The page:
To coincide with the next round of George Osborne's legal challenge to EU controls on the worst excesses of the City bonus culture, Molly Scott Cato, Green MEP for South West England and a member of the European Parliament's Economic and Monetary Affairs Committee, has launched a stinging attack on the UK Chancellor.
Ms Scott Cato said: "In the wake of the most serious banking crisis for a century it is of deep concern to see the Chancellor resisting democratically agreed and entirely common-sense proposals to make banking less risky and to challenge the culture of excessive pay in Europe's financial services sector. The special treatment that Osborne has shown to the wealthy in general and financiers in particular is becoming almost legendary but this puts us all of risk of further financial instability and risk-taking for which we will be asked to pick up the tab."
The Green Party has long been critical of the moral hazard represented by the payment of large bonuses, which reward risk-taking by bank executives but leave the costs to be borne by the public when the deals go bad.
Her Green Group colleague Sven Giegold commented: "If you run to the court because you have lost the democratic argument, it’s a sign of the weakness of your argument. Nobody can deny that the bonus culture has contributed to the harm we have seen all over the world and, ironically, particularly in Britain. Osborne is wrong to suggest that the EU Parliament is acting beyond its competence. Although we have no general competence to regulate pay we do have the power to use regulation to protect financial stability and that is the purpose of the bonus cap."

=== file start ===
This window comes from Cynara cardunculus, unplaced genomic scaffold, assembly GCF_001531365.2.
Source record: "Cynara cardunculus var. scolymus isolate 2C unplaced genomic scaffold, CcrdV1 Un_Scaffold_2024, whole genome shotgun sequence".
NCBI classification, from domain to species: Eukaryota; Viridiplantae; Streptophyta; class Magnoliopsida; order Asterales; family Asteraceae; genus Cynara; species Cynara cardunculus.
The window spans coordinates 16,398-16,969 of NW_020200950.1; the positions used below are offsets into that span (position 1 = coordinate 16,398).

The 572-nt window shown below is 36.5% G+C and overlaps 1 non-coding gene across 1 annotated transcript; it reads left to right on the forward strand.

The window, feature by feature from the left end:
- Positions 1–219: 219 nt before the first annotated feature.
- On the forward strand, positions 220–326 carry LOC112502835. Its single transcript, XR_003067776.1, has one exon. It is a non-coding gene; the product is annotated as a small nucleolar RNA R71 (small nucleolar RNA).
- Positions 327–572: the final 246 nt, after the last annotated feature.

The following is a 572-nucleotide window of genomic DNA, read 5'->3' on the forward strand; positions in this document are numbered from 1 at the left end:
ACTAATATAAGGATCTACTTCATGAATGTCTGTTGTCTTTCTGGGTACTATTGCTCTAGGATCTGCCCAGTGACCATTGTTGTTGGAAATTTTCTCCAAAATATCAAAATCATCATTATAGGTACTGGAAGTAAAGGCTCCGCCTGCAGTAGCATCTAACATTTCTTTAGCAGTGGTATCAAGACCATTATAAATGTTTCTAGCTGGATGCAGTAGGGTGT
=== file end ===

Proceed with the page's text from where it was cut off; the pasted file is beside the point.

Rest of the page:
The fight for the EU Cap on Bankers' Bonuses was led by Green MEPs Philippe Lamberts and Sven Giegold. It prohibits the payment of a bonus in excess of 100% of fixed pay. It will come into operation next year when it will apply to performance during 2014.